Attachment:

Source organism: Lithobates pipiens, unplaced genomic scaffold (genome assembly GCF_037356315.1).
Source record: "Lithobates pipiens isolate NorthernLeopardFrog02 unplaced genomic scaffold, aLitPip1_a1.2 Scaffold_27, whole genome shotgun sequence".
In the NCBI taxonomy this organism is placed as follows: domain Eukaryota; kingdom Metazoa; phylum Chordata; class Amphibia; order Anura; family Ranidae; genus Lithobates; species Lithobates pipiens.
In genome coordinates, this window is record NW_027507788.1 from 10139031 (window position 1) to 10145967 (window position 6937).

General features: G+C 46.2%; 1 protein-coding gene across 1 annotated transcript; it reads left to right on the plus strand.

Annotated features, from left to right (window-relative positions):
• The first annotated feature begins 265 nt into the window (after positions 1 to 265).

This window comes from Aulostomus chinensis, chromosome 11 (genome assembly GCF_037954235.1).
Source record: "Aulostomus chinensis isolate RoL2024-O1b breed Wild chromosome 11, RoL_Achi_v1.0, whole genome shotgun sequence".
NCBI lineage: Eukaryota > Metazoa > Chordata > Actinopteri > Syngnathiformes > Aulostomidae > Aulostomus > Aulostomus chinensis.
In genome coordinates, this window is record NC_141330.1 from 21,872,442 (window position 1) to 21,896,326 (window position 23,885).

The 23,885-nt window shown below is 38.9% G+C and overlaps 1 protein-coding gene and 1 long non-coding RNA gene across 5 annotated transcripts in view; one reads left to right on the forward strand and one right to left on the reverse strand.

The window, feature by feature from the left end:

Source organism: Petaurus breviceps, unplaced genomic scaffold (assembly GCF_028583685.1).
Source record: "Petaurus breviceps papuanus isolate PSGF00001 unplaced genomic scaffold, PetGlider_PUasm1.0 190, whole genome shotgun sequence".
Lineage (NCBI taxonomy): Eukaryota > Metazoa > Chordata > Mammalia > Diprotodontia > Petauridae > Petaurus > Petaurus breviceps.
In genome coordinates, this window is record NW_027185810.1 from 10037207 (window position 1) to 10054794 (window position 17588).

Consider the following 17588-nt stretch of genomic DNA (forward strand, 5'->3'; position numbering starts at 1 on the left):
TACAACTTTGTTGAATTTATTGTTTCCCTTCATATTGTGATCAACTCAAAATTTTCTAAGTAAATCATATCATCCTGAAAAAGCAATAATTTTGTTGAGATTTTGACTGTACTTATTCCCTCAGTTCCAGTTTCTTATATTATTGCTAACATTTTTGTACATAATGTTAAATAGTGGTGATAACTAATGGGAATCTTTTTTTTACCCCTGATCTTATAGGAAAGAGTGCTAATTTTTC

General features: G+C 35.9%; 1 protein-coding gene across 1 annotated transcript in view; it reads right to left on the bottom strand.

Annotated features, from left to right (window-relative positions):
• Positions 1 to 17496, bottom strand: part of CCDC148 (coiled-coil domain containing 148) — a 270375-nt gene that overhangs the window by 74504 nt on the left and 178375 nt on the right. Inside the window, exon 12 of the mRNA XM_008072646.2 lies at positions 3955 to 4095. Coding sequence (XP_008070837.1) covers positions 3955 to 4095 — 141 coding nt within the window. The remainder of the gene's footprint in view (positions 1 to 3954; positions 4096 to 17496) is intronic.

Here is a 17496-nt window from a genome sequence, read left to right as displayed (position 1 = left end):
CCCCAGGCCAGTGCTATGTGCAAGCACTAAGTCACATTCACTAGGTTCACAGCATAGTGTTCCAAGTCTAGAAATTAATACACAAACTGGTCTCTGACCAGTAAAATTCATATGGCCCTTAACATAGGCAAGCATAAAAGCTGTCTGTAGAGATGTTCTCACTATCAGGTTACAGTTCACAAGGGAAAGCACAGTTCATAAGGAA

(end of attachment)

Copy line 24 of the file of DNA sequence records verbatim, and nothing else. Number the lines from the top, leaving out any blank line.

CCCCAGGCCAGTGCTATGTGCAAGCACTAAGTCACATTCACTAGGTTCACAGCATAGTGTTCCAAGTCTAGAAATTAATACACAAACTGGTCTCTGACCAGTAAAATTCATATGGCCCTTAACATAGGCAAGCATAAAAGCTGTCTGTAGAGATGTTCTCACTATCAGGTTACAGTTCACAAGGGAAAGCACAGTTCATAAGGAA